I disagree with this assessment on two points.

Firstly, Cap, Iron Man, and Thor were not lesser known. They weren't SpiderMan or X-men in the 90s well known, but they absolutely had very broad recognition, enough so that Iron Man also had a 90s cartoon, even. So yeah, Marvel didn't have the movie rights to their heaviest hitters- a move they had to make when they made it- and had to go to their A- list guys. I mean, in terms of movies, Guardians of the Galaxy is absolutely from D-list material cultural awareness wise.

But no, it's not that people are being introduce in other people's movies as part of the plot, it's the Clunky Way they're being introduced. BvS has some serious pacing issues, and the Bruce watches videos scenes just slows the film down further. I agree with you, Snyder has a lot of material, but he often has too MUCH material. Like, BvS didn't need the extended dream sequences teasing Justice Lord Superman, or Flashpoint. It felt like hitting a checklist without any passion, same as jumping from BvS to Justice League so quickly.

I liked Wonder Woman's solo film. I would have liked at LEAST an Aquaman solo film too, maybe a Flash one (Especially since he needs to distinguish himself from the TV Flash, which is what he's going to be compared to because that's already there)

TL: DR, Warner Brothers feels like it's rushing to play catchup and that's why it's stumbling so badly.
 
In deference to Claymore I should specify that this isn't a Marvel v DC thing. I enjoy both properties, and the silly turf war stuff is making the fandoms more poisonous than they need to be, it's the most needlessly vitriolic conversation since the Star Wars prequels. There's no reason they can't both succeed.





Cap et al were not nobodies, but they didn't have anywhere near the same brand recognition as Batman/Superman. Which means less immediate success, but also you don't have the same level of 'That's not my Superman/Batman' from the fanbase.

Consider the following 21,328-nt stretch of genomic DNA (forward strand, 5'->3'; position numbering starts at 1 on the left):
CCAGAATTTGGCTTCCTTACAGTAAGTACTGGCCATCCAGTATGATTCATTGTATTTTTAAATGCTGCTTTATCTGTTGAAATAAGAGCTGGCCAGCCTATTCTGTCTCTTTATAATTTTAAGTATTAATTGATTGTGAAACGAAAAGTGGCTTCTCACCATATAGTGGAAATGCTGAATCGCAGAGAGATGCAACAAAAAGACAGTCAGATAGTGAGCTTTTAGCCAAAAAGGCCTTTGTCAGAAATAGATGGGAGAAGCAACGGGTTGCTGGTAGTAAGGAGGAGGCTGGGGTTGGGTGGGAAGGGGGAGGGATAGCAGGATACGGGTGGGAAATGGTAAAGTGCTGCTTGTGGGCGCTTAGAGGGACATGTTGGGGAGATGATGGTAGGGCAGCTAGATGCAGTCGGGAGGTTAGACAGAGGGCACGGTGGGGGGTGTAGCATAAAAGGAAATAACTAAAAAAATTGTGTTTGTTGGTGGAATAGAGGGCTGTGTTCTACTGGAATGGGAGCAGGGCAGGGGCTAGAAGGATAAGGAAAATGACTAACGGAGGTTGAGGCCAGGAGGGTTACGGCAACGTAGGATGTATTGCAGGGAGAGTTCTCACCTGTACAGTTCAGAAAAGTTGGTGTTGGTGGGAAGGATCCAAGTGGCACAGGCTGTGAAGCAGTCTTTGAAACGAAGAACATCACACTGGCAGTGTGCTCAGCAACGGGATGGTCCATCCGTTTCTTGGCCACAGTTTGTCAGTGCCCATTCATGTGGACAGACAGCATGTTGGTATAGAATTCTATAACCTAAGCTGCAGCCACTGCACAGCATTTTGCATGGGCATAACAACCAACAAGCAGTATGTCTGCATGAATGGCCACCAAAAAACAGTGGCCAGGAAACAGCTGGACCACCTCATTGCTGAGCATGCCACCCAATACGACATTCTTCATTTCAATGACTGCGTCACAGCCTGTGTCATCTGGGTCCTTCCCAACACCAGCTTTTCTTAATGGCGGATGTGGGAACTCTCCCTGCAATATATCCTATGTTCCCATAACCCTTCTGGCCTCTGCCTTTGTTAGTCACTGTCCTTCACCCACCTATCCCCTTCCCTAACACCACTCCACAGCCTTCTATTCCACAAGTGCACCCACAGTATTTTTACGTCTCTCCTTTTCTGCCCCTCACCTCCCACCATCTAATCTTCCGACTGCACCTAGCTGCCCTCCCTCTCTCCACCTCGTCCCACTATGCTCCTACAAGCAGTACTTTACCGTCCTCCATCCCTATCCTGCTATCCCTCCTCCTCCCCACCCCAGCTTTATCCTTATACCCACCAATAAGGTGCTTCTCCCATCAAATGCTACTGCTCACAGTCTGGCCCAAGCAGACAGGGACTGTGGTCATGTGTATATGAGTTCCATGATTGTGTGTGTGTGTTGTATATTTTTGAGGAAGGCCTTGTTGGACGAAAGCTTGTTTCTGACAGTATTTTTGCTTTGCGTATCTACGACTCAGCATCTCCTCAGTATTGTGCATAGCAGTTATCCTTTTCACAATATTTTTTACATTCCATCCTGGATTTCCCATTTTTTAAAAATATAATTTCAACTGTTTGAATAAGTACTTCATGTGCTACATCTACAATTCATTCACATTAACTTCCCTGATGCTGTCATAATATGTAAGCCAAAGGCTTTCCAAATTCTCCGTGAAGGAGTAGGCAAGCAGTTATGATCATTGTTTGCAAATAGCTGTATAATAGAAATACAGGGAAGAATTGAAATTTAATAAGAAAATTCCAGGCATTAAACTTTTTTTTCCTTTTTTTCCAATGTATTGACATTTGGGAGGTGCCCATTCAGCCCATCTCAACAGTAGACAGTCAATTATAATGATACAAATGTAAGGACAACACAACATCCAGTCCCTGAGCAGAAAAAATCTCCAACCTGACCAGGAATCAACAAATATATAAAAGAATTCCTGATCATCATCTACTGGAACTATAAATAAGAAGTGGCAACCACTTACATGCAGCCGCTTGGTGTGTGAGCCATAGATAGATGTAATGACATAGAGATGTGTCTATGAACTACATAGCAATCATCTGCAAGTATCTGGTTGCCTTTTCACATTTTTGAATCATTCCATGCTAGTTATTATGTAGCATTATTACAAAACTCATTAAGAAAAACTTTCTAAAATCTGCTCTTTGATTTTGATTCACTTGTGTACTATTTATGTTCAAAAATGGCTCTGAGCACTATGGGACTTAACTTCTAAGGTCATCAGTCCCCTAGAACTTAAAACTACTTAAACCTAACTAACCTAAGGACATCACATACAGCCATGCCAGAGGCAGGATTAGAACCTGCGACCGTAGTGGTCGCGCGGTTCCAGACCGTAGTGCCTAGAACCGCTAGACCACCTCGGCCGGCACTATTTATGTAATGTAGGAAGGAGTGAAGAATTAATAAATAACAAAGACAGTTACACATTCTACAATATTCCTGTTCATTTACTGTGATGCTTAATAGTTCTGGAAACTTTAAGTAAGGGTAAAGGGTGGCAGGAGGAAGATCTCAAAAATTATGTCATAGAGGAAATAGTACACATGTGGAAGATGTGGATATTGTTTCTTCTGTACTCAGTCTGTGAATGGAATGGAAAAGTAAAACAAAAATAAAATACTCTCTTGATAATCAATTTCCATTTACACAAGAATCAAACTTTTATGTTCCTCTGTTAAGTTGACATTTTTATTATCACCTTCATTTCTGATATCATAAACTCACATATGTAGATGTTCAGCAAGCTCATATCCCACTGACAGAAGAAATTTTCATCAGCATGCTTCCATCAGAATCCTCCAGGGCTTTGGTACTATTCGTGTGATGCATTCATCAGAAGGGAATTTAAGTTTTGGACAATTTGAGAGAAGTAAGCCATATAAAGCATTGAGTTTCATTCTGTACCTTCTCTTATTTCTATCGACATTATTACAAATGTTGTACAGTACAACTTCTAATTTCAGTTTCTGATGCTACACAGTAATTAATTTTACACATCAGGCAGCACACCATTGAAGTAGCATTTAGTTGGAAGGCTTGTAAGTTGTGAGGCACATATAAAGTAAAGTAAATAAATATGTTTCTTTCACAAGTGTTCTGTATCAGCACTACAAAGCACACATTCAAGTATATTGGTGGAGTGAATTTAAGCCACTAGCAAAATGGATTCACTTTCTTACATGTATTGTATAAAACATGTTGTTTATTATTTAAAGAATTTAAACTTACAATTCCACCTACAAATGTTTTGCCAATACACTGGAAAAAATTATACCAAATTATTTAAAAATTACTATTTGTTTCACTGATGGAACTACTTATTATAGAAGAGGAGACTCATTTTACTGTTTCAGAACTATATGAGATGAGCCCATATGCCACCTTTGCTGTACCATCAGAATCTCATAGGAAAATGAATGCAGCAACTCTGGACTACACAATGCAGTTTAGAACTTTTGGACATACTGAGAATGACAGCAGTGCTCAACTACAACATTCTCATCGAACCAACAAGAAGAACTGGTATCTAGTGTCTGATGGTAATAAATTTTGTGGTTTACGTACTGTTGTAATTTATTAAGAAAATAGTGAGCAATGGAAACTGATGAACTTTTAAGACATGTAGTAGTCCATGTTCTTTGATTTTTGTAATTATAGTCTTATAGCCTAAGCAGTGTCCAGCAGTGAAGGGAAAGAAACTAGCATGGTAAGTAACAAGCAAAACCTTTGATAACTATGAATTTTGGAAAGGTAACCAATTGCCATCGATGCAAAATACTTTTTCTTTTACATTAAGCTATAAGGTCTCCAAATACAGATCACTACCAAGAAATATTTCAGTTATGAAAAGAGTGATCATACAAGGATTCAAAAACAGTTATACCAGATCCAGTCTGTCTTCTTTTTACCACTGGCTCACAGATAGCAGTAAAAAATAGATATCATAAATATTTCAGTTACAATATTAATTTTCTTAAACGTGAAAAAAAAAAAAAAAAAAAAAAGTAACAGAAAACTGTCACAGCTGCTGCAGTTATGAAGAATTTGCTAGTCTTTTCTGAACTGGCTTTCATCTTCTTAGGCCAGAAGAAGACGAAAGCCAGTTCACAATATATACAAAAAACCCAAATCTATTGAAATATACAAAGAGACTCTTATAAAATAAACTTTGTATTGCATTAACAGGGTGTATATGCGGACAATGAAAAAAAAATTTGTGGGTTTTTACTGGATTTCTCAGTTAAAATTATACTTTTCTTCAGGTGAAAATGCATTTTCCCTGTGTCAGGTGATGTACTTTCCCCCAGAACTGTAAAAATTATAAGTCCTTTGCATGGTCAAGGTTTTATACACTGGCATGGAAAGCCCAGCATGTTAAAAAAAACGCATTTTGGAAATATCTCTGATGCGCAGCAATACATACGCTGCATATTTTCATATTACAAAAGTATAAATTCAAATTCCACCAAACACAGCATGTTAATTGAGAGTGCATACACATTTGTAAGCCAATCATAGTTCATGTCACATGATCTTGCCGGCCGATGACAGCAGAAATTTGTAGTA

So the Batman and Superman introductions get a lot more immediate interest, but also a lot more flack for getting their characters 'wrong'.

If your specific complaint is that there wasn't enough time spent on the newcomers, it is relevant that much of the work that actually was done on their stories was cut out, that's evident just from watching the trailers (I didn't, in advance of watching the film, looking back, wow, who thought
replacing 'I'll take that as a yes' with 'dying feels itchy' was a good idea
). It's not some fundamental rule of storytelling that they have to do the solo movies first.

Justice League was not a problem because it was rushed into, it had problems because of a ridiculously troubled production where the first director had to step aside, the replacement director was immediately hit by three separate scandals, the stupid moustache controversy, and Ben Affleck got into some kind of trouble too I think?

It also doesn't seem like Joss had much respect for his predecessor's vision, while normally the Steppenwolf tweet thing wouldn't be worth comment, in these circumstances it looks like a direct jab at his predecessor. As soon as he started work, he seems to have fired the composer. So you get clashing directing styles and possibly actual malice.

Also, Danny Elfman using his own 1989 theme while mostly ignoring this franchises established themes is looking kind of like a deliberate snub to me. Granted, he was working in a hurry.

JL had far more problems than a lack of solo movies, and saying 'this is because they didn't build the universe first' is overlooking a host of other things that went wrong to the point that we're lucky we got a movie at all.

RE: BVS, if that's how you saw it, fair enough. I do think a lot of the problems were subverted expectations rather than being objectively bad, though. The vision gives weight to Bruce's paranoia, it's not solely there as a reference. The videos spur Wonderwoman to join the fight.

TL,DR: I blame the cut scenes, not the lack of solo movies.

Edit: Found this guy on Youtube, feels like he has one of the very few fair and evenhanded perspectives on this whole thing
 
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Ryushikaze